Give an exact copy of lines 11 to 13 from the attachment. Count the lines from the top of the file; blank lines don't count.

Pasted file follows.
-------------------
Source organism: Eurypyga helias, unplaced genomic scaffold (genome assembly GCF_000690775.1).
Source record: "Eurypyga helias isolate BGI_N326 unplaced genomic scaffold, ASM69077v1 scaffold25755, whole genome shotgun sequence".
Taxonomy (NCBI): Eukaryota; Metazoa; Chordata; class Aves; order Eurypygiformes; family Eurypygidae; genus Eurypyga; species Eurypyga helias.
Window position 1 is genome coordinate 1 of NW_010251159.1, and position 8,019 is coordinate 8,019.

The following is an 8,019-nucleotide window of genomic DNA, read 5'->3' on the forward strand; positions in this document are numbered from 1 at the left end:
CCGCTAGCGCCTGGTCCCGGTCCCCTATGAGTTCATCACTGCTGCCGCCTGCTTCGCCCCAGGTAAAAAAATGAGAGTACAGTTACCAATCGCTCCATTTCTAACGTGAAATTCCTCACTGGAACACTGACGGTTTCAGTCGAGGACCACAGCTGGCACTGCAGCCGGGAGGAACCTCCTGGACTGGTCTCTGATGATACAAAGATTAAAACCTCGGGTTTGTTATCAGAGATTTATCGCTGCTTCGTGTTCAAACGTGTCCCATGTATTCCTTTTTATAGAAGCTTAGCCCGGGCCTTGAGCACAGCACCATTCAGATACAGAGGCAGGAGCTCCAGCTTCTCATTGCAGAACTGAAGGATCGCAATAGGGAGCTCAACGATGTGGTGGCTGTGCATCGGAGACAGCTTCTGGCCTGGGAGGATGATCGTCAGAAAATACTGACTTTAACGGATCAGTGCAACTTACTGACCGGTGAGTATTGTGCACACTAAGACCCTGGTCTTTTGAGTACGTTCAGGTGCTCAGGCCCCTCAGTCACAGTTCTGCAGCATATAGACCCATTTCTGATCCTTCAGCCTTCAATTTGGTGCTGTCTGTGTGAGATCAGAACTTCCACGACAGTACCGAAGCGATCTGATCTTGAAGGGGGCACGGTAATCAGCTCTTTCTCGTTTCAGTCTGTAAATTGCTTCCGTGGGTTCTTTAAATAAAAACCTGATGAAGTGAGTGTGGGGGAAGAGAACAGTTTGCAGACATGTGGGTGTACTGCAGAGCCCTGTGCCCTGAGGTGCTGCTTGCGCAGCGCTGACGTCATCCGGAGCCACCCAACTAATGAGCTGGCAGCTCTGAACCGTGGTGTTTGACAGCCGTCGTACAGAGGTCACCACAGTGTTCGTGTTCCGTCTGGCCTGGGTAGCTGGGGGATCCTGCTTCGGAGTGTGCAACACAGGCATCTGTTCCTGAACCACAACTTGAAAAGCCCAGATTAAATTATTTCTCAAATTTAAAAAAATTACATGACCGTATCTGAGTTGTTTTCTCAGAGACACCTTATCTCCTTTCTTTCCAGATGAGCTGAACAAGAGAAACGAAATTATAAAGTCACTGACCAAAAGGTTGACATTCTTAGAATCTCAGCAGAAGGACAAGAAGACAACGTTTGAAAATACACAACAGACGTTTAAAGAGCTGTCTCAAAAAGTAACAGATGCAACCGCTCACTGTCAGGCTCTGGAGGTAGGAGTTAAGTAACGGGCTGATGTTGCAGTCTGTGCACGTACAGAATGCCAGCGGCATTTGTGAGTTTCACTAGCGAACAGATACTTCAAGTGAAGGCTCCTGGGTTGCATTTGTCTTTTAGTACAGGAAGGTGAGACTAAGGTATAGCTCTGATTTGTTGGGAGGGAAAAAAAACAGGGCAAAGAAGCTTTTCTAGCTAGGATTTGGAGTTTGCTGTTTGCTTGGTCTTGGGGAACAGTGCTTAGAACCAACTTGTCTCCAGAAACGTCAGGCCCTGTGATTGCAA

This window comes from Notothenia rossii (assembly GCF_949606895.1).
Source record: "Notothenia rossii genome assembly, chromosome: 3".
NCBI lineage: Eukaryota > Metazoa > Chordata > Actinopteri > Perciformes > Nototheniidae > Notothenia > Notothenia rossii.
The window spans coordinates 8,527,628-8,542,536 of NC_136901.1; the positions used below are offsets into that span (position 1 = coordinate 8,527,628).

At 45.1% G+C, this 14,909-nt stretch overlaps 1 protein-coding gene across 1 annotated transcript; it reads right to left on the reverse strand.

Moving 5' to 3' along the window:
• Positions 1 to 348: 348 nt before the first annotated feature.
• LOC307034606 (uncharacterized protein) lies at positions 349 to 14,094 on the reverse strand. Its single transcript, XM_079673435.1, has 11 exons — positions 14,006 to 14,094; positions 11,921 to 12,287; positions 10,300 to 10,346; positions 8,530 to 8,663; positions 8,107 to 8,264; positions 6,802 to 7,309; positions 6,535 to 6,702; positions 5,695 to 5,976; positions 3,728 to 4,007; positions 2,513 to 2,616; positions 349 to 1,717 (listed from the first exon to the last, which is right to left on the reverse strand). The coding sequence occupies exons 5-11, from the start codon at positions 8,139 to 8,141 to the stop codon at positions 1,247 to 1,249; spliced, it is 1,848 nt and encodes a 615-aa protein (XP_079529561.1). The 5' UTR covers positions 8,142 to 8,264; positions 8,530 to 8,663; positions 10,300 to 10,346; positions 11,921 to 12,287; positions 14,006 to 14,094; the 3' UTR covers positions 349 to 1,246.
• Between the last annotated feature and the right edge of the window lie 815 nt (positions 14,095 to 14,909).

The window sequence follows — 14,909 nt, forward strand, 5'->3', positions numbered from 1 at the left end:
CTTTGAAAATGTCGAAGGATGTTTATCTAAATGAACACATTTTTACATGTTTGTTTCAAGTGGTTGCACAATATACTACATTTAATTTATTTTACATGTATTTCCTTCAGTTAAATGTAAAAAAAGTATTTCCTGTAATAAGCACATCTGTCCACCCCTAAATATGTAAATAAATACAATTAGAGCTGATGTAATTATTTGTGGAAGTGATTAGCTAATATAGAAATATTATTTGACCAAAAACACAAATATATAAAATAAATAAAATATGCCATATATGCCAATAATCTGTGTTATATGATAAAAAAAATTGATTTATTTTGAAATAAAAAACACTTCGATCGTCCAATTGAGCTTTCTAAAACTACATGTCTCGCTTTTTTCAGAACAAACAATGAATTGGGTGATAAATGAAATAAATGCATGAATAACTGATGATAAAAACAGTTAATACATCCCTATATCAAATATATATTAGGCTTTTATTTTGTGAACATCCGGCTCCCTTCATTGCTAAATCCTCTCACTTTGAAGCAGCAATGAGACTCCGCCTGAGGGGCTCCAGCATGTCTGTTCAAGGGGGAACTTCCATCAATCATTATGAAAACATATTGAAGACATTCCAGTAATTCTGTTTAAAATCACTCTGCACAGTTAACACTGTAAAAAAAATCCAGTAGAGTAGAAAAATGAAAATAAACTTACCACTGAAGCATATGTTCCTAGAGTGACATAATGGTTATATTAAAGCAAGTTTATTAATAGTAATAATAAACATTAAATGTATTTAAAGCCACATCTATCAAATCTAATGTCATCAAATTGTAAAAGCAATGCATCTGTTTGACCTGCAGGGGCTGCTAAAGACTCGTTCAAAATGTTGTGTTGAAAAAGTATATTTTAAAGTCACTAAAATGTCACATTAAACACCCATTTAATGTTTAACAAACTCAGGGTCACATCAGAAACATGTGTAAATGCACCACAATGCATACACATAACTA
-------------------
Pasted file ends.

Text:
At 45.1% G+C, this 14,909-nt stretch overlaps 1 protein-coding gene across 1 annotated transcript; it reads right to left on the reverse strand.

Moving 5' to 3' along the window:
• Positions 1 to 348: 348 nt before the first annotated feature.